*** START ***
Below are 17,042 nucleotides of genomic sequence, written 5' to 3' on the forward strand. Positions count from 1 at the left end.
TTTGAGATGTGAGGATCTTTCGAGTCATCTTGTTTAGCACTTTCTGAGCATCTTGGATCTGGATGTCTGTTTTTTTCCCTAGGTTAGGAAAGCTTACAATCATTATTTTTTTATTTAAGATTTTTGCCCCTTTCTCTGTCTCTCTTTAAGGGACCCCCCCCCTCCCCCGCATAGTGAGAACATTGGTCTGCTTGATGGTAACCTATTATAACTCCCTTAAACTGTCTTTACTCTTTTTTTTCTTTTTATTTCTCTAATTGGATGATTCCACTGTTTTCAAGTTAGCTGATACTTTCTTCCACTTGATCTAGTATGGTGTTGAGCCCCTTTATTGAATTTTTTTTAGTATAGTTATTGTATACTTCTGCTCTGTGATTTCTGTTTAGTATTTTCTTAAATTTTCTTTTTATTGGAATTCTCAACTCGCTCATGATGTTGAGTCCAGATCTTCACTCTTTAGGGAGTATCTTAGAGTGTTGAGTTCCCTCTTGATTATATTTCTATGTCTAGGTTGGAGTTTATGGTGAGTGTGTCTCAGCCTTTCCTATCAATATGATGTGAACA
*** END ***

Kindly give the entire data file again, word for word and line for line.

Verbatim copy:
Below are 17,042 nucleotides of genomic sequence, written 5' to 3' on the forward strand. Positions count from 1 at the left end.
TTTGAGATGTGAGGATCTTTCGAGTCATCTTGTTTAGCACTTTCTGAGCATCTTGGATCTGGATGTCTGTTTTTTTCCCTAGGTTAGGAAAGCTTACAATCATTATTTTTTTATTTAAGATTTTTGCCCCTTTCTCTGTCTCTCTTTAAGGGACCCCCCCCCTCCCCCGCATAGTGAGAACATTGGTCTGCTTGATGGTAACCTATTATAACTCCCTTAAACTGTCTTTACTCTTTTTTTTCTTTTTATTTCTCTAATTGGATGATTCCACTGTTTTCAAGTTAGCTGATACTTTCTTCCACTTGATCTAGTATGGTGTTGAGCCCCTTTATTGAATTTTTTTTAGTATAGTTATTGTATACTTCTGCTCTGTGATTTCTGTTTAGTATTTTCTTAAATTTTCTTTTTATTGGAATTCTCAACTCGCTCATGATGTTGAGTCCAGATCTTCACTCTTTAGGGAGTATCTTAGAGTGTTGAGTTCCCTCTTGATTATATTTCTATGTCTAGGTTGGAGTTTATGGTGAGTGTGTCTCAGCCTTTCCTATCAATATGATGTGAACA